The IM Interview: Soundgarden Guitarist Kim Thayil
Eventually, the time comes when you realize the music that defined their youth is now old—and that you, by extension, are now old, too.
This happened to me only recently, when a publicist for Soundgarden asked Indianapolis Monthly if we would like to interview a member of the band before the May 11 concert at Klipsch Music Center in Noblesville.
My response: F*** yeah! Not because the group was a good “get” for IM—the demographics don’t overlap, exactly—but because when I was in high school and college in the 1990s, Soundgarden was one of my favorite bands, somewhere after Nirvana and Jane’s Addiction and before Stone Temple Pilots and Nine Inch Nails. “Alternative” was the definitive rock genre of my generation, and Soundgarden, one of the originators of the vaunted Seattle grunge scene, was arguably the best in show. While the band might not have had the far-reaching cultural impact and commercial success of groups like Nirvana and Pearl Jam, musicality and technical proficiency elevated Soundgarden above more-popular peers for a lot of music geeks—and for me. Superunknown and Down on the Upside blew up right about the time I got my first car, and I kept each CD in heavy driving-around rotation for years.
Because grunge was new back then, I’ve tended to think of it as “new” ever since. And then, while preparing for the following interview with the band’s virtuoso lead guitarist, Kim Thayil, it dawned on me that Soundgarden—which reunited last year after a long hiatus—formed nearly 30 years ago. And the albums I grew up listening to are pushing 20. For kids today, grunge might as well be classic rock.
But at least Soundgarden is aging well. Their new album, King Animal, released late last year, shows off the same skilled craftsmanship as anything they produced in their heyday, with off-kilter melodies, irregular time signatures, and eardrum-pounding noise. In short, Soundgarden still rocks.
Evan West: Can fans expect to hear some of the old Soundgarden in what you’re doing now?
Kim Thayil: It’s definitely there in King Animal. It has this element that is uniquely Soundgarden, but we’ve never been able to put our finger on exactly what that is. I’m an introspective guy, but that’s a particular aspect of analysis that has been kind of fleeting and hard to fully grasp. It kind of drips between my fingers. The way that the four of us sound when we play together and collaborate, we just naturally find our individual pockets. Perhaps a lot of that sound and identity is in the voice of Chris [Cornell, lead singer]. But a lot of it is in the songwriting, and it comes out in the guitar sound, or the bass sound, or Matt [Cameron]’s drum style. But it’s there somewhere.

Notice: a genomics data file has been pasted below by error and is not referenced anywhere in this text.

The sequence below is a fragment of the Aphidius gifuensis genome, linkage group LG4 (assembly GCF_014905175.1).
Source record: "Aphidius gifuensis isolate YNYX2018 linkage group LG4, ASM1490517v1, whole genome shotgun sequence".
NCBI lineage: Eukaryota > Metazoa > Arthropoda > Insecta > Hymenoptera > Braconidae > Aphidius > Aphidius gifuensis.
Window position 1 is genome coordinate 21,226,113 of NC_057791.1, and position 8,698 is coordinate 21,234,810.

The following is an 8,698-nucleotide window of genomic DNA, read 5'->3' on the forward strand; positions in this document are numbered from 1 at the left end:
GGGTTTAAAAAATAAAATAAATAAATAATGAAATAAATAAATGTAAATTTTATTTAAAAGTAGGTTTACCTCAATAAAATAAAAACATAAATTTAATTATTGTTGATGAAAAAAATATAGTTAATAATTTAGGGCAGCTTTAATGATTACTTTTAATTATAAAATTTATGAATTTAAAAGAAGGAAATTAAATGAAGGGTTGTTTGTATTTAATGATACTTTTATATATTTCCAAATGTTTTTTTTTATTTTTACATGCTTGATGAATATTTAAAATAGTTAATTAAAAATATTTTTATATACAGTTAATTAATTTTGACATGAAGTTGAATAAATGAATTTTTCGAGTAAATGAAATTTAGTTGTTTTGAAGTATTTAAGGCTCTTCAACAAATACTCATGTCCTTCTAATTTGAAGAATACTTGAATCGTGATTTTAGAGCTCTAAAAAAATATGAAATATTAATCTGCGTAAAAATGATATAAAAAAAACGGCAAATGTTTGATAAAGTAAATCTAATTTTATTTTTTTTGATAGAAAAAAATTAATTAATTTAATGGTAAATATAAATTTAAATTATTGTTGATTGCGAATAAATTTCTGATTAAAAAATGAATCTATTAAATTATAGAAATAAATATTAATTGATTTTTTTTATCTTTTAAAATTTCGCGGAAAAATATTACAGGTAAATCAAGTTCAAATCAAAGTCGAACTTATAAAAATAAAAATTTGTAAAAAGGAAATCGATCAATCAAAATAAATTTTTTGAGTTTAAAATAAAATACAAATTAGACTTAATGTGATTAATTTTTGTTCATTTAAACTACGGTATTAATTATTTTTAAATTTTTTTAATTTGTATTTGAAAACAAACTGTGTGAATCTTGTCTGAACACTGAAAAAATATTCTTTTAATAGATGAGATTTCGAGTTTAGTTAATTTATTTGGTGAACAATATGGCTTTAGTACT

EW: What about the live performances?
KT: Being on the road, you’re kind of being an entertainer more than you are an artist or a creative person. That’s why some of our songs have kind of these looser jams in them. It gives us an opportunity to voice something other than the rote replication of our music for entertainment purposes.
EW: What do you think your guitar playing brings to Soundgarden?
KT: Jack Endino [who produced for Nirvana] used to say, “Chris makes you guys sound commercial, Matt makes you guys sound professional, and you and Hiro [Yamamoto, the original bassist] make the band sound arty.” I really like to disassemble things. I don’t know if I have a short attention span or what, but I have a difficult time attending to order and obedience in music.
EW: When the Seattle scene broke big, a popular theory circulated that the heavy, brooding elements of grunge had something to do with the city’s rainy weather.
KT: That probably is a false connection. If you were to argue by way of metaphor, that the music is as same as the climate, then I suppose you have something. But that’s more poetry than science. I think there might be other sources of friction or conflict that perhaps led to grunge music.
EW: What kind of friction?
KT: There’s some suggestion that when we came up, in the ’80s, you had Reagan and the first Bush administration, and the country was by and large conservative. You were less likely to have parents that would support and endorse your social or cultural habit of playing loud guitar, or hanging out and drinking beer with your friends, or smoking pot. I notice with friends of mine who are parents, they are very supportive and encouraging of their kids. That’s great: We can have all these really talented musicians out there. But I don’t think that’s necessarily a source of creativity. You wouldn’t have had things like punk rock or free jazz or the Beat movement or even the Flower Power movement. They were in some way a response to some kind of cultural or social obstacle.